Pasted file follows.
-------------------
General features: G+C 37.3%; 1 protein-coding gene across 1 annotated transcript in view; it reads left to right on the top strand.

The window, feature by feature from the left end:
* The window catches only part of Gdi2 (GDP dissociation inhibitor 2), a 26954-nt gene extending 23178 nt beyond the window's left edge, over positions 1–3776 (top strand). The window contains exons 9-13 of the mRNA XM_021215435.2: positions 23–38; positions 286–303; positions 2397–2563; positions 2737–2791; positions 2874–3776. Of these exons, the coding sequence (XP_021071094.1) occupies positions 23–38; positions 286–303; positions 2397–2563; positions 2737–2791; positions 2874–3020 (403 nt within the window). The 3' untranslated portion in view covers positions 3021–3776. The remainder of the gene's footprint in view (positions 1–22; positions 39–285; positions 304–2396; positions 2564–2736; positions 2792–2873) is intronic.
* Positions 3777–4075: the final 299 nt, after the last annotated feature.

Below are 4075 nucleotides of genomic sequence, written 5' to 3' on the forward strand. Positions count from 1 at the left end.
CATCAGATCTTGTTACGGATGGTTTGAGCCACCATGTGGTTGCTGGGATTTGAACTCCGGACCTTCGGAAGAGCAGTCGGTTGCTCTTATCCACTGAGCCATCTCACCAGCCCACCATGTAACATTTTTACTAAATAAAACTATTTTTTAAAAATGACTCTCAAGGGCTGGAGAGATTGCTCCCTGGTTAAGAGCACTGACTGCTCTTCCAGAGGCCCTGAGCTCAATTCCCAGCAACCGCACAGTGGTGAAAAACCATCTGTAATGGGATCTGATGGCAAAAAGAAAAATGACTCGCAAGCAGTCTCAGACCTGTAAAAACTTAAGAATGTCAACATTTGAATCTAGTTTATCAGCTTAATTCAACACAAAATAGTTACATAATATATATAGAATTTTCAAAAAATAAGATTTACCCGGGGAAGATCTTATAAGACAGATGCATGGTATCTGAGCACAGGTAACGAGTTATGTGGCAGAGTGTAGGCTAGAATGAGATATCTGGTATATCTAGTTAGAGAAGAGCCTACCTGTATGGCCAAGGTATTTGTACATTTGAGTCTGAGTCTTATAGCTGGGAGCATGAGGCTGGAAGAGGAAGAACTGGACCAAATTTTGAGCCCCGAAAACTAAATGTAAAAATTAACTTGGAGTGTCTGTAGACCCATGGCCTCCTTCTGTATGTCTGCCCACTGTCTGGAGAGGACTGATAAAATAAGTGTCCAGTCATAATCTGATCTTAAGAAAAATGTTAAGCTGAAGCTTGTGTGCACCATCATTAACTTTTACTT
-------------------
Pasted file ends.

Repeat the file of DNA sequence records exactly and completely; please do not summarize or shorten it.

General features: G+C 37.3%; 1 protein-coding gene across 1 annotated transcript in view; it reads left to right on the top strand.

The window, feature by feature from the left end:
* The window catches only part of Gdi2 (GDP dissociation inhibitor 2), a 26954-nt gene extending 23178 nt beyond the window's left edge, over positions 1–3776 (top strand). The window contains exons 9-13 of the mRNA XM_021215435.2: positions 23–38; positions 286–303; positions 2397–2563; positions 2737–2791; positions 2874–3776. Of these exons, the coding sequence (XP_021071094.1) occupies positions 23–38; positions 286–303; positions 2397–2563; positions 2737–2791; positions 2874–3020 (403 nt within the window). The 3' untranslated portion in view covers positions 3021–3776. The remainder of the gene's footprint in view (positions 1–22; positions 39–285; positions 304–2396; positions 2564–2736; positions 2792–2873) is intronic.
* Positions 3777–4075: the final 299 nt, after the last annotated feature.

Below are 4075 nucleotides of genomic sequence, written 5' to 3' on the forward strand. Positions count from 1 at the left end.
CATCAGATCTTGTTACGGATGGTTTGAGCCACCATGTGGTTGCTGGGATTTGAACTCCGGACCTTCGGAAGAGCAGTCGGTTGCTCTTATCCACTGAGCCATCTCACCAGCCCACCATGTAACATTTTTACTAAATAAAACTATTTTTTAAAAATGACTCTCAAGGGCTGGAGAGATTGCTCCCTGGTTAAGAGCACTGACTGCTCTTCCAGAGGCCCTGAGCTCAATTCCCAGCAACCGCACAGTGGTGAAAAACCATCTGTAATGGGATCTGATGGCAAAAAGAAAAATGACTCGCAAGCAGTCTCAGACCTGTAAAAACTTAAGAATGTCAACATTTGAATCTAGTTTATCAGCTTAATTCAACACAAAATAGTTACATAATATATATAGAATTTTCAAAAAATAAGATTTACCCGGGGAAGATCTTATAAGACAGATGCATGGTATCTGAGCACAGGTAACGAGTTATGTGGCAGAGTGTAGGCTAGAATGAGATATCTGGTATATCTAGTTAGAGAAGAGCCTACCTGTATGGCCAAGGTATTTGTACATTTGAGTCTGAGTCTTATAGCTGGGAGCATGAGGCTGGAAGAGGAAGAACTGGACCAAATTTTGAGCCCCGAAAACTAAATGTAAAAATTAACTTGGAGTGTCTGTAGACCCATGGCCTCCTTCTGTATGTCTGCCCACTGTCTGGAGAGGACTGATAAAATAAGTGTCCAGTCATAATCTGATCTTAAGAAAAATGTTAAGCTGAAGCTTGTGTGCACCATCATTAACTTTTACTT